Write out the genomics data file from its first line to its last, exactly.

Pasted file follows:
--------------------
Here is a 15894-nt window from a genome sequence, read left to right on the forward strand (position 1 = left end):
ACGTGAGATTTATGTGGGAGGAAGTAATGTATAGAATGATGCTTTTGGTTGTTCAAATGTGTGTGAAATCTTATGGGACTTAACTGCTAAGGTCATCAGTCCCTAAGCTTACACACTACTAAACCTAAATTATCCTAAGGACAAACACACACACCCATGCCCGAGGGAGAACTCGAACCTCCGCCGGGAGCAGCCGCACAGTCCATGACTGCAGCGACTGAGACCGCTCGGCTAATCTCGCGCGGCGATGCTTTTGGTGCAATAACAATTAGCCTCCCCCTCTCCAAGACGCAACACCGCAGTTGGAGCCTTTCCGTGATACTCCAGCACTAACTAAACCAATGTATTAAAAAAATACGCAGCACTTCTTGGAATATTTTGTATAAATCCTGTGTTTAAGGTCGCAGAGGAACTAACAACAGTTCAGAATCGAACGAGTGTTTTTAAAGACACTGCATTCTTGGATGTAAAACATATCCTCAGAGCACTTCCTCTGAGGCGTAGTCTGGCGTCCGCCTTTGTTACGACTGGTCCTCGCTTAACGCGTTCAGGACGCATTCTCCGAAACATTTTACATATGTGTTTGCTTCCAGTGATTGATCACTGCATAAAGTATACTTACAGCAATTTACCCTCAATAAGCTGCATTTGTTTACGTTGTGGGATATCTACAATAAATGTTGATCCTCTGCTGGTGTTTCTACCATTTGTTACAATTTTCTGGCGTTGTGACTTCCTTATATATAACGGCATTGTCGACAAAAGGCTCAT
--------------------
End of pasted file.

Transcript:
Here is a 15894-nt window from a genome sequence, read left to right on the forward strand (position 1 = left end):
ACGTGAGATTTATGTGGGAGGAAGTAATGTATAGAATGATGCTTTTGGTTGTTCAAATGTGTGTGAAATCTTATGGGACTTAACTGCTAAGGTCATCAGTCCCTAAGCTTACACACTACTAAACCTAAATTATCCTAAGGACAAACACACACACCCATGCCCGAGGGAGAACTCGAACCTCCGCCGGGAGCAGCCGCACAGTCCATGACTGCAGCGACTGAGACCGCTCGGCTAATCTCGCGCGGCGATGCTTTTGGTGCAATAACAATTAGCCTCCCCCTCTCCAAGACGCAACACCGCAGTTGGAGCCTTTCCGTGATACTCCAGCACTAACTAAACCAATGTATTAAAAAAATACGCAGCACTTCTTGGAATATTTTGTATAAATCCTGTGTTTAAGGTCGCAGAGGAACTAACAACAGTTCAGAATCGAACGAGTGTTTTTAAAGACACTGCATTCTTGGATGTAAAACATATCCTCAGAGCACTTCCTCTGAGGCGTAGTCTGGCGTCCGCCTTTGTTACGACTGGTCCTCGCTTAACGCGTTCAGGACGCATTCTCCGAAACATTTTACATATGTGTTTGCTTCCAGTGATTGATCACTGCATAAAGTATACTTACAGCAATTTACCCTCAATAAGCTGCATTTGTTTACGTTGTGGGATATCTACAATAAATGTTGATCCTCTGCTGGTGTTTCTACCATTTGTTACAATTTTCTGGCGTTGTGACTTCCTTATATATAACGGCATTGTCGACAAAAGGCTCAT